Tuesday, 23 August 2011

GNU Hackers Meeting 2011 in Paris

In case you are in the Paris area and don't know already, there is a a GNU Hackers Meeting event being held from Thursday 25th to Sunday 28th August, 2011 at IRILL If you are a GNU user, enthusiast, or contributor of any kind, feel free to come. I guess you can still drop an email to ghm-registration@gnu.org.

For folks around on Wednesday (yeah, that's tomorrow), we are having a dinner around 8 PM at the Mussuwam, a Senegalese restaurant in Paris, near Place d'Italie. When you get there, just give them the secret password (which is 'GNU') and they'll show you were the rest of the crowd sits. Be sure to keep that password secret though. No one else should be in the know.

Happy hacking and I hope to see you guys there.

Sunday, 21 August 2011

How to install a digital CA certificate on Red Hat based GNU/Linux distributions

This is just as a reminder for myself, as I keep forgetting about this stuff.

If like me you run a server with services that depends on SSL and need to install a certificate issued by a Certificate Authority (CA) like CACert, this might be interesting to you as well.

On Red Hat based systems the CA certificate for SSL is usually installed in the /etc/pki/tls/certs directory. The certificate is basically just dropped there in a file which name is its hash – built with the openssl program.

I wrote the shell scriptlet http://dodji.seketeli.net/install-ca-cert.txt. Download it, save it as install-ca-cert.sh and turn it into an executable.

Then, assuming your certificate is in a file named your-ca.crt, install it by doing:

sudo ./install-ca-cert.sh ./your-ca.crt

Voila. I don't know how that works on other distributions, though.


A wise person taught me about the c_rehash utility from openssl, that does the same thing as my dirty script above. To use it, you need to install the openssl-perl package. Thank you, Daniël.

Sunday, 1 May 2011

Nemiver in Google Summer of Code 2011

For those of you who might not know it already, Nemiver has
been granted two Summer of Code projects.  This is exciting
news for me, and I am grateful to all the people who helped
make this happen.

In this post I'll present the hackers who presented those
two projects and give you some perspective about their

Seemanta has been active on the mailing list of the Nemiver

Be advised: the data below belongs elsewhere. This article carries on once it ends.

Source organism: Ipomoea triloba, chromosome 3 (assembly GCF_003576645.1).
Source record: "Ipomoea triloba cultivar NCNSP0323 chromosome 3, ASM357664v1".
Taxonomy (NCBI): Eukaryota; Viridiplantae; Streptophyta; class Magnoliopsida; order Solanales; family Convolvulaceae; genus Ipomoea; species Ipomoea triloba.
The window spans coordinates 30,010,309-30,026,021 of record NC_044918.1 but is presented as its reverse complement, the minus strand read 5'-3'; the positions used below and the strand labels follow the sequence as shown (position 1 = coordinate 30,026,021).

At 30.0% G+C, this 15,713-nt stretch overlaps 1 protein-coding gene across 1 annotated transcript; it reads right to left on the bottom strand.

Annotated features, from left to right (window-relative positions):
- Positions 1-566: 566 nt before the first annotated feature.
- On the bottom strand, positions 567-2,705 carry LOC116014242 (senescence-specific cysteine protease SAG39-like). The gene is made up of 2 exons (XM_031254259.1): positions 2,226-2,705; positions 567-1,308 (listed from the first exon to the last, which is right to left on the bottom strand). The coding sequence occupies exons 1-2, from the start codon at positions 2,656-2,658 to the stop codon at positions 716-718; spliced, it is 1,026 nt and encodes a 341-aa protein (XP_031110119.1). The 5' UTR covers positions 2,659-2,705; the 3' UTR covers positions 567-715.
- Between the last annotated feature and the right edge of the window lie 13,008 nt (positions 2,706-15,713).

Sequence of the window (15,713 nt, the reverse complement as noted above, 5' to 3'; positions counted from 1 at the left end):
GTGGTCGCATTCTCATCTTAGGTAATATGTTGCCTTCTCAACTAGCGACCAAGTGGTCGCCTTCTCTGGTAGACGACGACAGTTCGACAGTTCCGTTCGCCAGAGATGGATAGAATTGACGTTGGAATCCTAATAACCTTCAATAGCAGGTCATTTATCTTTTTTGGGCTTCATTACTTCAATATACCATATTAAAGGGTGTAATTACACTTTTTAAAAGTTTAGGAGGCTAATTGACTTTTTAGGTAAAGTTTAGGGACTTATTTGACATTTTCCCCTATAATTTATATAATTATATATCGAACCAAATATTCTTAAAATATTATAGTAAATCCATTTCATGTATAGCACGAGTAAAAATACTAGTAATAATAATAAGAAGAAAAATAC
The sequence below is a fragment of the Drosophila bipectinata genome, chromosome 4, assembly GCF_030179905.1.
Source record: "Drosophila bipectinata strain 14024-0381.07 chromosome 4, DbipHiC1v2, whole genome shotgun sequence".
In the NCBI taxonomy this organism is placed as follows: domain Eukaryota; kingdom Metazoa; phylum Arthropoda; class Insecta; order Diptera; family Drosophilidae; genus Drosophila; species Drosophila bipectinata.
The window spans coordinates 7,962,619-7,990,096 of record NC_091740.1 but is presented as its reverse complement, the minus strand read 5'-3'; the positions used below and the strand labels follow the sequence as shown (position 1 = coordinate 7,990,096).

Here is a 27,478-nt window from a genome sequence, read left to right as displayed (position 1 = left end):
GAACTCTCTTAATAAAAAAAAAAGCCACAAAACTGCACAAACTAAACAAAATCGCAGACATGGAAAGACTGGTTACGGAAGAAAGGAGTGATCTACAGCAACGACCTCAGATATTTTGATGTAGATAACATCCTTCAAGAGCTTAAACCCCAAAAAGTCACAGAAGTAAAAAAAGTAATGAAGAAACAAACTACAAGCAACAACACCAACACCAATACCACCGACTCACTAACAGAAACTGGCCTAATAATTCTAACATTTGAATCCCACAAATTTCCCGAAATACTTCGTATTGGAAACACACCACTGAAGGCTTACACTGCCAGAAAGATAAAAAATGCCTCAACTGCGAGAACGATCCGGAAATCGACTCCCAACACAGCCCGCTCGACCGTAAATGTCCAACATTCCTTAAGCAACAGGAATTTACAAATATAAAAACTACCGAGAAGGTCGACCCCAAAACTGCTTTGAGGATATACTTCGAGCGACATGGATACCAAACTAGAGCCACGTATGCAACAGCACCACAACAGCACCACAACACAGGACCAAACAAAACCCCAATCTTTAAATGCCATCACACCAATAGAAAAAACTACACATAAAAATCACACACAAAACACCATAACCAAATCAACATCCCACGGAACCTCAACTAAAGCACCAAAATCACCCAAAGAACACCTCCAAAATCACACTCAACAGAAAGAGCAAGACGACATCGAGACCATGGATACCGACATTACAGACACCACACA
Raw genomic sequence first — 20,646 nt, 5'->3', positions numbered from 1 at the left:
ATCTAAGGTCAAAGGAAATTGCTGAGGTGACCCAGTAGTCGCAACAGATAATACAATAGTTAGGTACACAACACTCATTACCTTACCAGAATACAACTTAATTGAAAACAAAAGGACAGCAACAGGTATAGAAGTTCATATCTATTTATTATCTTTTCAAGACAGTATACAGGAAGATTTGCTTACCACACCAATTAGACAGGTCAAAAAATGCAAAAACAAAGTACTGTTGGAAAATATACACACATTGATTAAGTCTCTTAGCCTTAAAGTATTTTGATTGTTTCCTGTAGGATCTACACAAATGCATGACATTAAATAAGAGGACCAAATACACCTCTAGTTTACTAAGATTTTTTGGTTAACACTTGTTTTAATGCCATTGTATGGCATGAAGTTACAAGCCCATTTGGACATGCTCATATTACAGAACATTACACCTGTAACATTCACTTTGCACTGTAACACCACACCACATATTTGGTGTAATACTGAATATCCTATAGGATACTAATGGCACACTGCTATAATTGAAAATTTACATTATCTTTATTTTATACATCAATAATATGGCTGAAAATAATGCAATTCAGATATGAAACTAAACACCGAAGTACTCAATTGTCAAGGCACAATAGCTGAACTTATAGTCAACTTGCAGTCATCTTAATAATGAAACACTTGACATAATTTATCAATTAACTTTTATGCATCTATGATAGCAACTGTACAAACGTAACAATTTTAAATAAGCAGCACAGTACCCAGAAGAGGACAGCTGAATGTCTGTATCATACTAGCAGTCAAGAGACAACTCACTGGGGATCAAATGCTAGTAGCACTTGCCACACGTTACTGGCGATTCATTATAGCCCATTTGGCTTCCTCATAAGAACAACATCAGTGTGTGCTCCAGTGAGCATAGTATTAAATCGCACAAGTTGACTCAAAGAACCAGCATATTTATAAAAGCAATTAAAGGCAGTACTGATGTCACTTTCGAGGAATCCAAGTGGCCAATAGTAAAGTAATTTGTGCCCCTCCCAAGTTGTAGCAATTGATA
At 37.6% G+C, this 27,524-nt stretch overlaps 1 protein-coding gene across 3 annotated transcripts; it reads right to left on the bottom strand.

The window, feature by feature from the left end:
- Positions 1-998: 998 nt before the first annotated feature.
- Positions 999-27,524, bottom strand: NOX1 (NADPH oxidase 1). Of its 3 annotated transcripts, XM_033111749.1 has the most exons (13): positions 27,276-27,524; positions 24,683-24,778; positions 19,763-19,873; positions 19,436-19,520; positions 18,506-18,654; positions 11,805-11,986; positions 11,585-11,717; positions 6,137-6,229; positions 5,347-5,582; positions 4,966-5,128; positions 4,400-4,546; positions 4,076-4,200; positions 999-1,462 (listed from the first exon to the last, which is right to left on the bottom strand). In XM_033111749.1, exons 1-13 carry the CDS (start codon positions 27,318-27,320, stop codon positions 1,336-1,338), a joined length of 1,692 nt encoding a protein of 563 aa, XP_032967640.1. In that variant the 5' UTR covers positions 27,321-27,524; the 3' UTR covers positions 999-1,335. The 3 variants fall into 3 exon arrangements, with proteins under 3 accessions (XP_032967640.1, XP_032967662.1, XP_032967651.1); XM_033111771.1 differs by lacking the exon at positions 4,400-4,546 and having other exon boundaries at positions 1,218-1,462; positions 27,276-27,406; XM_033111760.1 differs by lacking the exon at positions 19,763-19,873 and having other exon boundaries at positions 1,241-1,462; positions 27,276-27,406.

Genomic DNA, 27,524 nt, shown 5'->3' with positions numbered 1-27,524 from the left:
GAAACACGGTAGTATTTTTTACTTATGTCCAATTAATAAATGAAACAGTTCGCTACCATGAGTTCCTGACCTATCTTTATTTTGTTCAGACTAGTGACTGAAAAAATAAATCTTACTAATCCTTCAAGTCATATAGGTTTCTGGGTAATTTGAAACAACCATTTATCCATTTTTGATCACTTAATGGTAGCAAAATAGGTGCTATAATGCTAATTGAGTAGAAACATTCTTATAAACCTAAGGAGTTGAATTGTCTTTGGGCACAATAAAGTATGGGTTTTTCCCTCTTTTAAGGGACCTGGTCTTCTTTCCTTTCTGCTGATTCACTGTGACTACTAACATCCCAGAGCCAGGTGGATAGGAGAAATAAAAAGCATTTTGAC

project for quite some time now.  He has shown great
interest in the project and has contributed ideas and code.

When you are debugging a program and you hit "Quit" in
Nemiver while the debugged program is still running, the
debugger kindly reminds you that said debugged program is
still around and alive.  This has saved me from accidentally
quitting the debugger quite a number of time.  Seemanta is
the person to thank (warmly) for this feature.

At some point in time some people have shown interest for
having a command line interface in Nemiver, coupled with a
way to script debugging actions.  I have kind of dragged
feet in that matter because my attention is taken by
nurturing more basic features.

I was excited to see Seemanta rolling up his sleeves and
proposing to look into supporting (Python) scripting in
Nemiver.  Think about it for two seconds.  This could have
some interesting impacts in debugging interactions for
Nemiver users.  Imagine a command line interpreter for the
graphical debugger, totally written (and extensible) in a
scripting environment.  I like the fresh air that this new
horizon is bringing.

  • Fabien Parent

Fabien has been active in the Nemiver project for a while
now.  He has been instrumental in testing and providing
astute feedback for features like remote debugging and, more
recently, the integrated disassembler of the debugger.  It
took me quite some energy to add that disassembling feature
so I did really appreciate the feedback of Fabien -- and
others (hey Luca Bruno!) -- about corner cases that I left
over here and there.  Without them the damn thing would
certainly be less streamlined than it is now.

More recently he added support for GSettings to the code
base, effectively taking his share of the effort of porting
Nemiver to the GNOME 3 platform.  Not only did he do that,
but he did it in a clever and maintainable way.  The code
base basically supports GConf *and* GSettings.  Both of
which are "just" backends of the internal configuration
interface of the Nemiver project.  And there is zero #ifdef
in the client code of said configuration interface, for
those who care.  This allows me (as a maintainer) to
contemplate -- with some serenity -- the support of Nemiver
on systems that will not necessarily jump to GSettings soon.

Looking at the Bugzilla activity around Nemiver, one could
sense that the way it uses the screen estate is not
necessarily optimal today, especially when you consider the
use cases of "wide" monitors that is getting more and more
the norm rather than the exception.  In other words, there
are people out there who would like to make a better use of
their horizontal screen space, during their debugging

I was thrilled when Fabien stood up to tackle this task of
providing Nemiver users with a better way of managing their
horizontal space during their graphical debugging sessions.

Please join me in congratulating Seemanta and Fabien!

Happy Summer Hacking!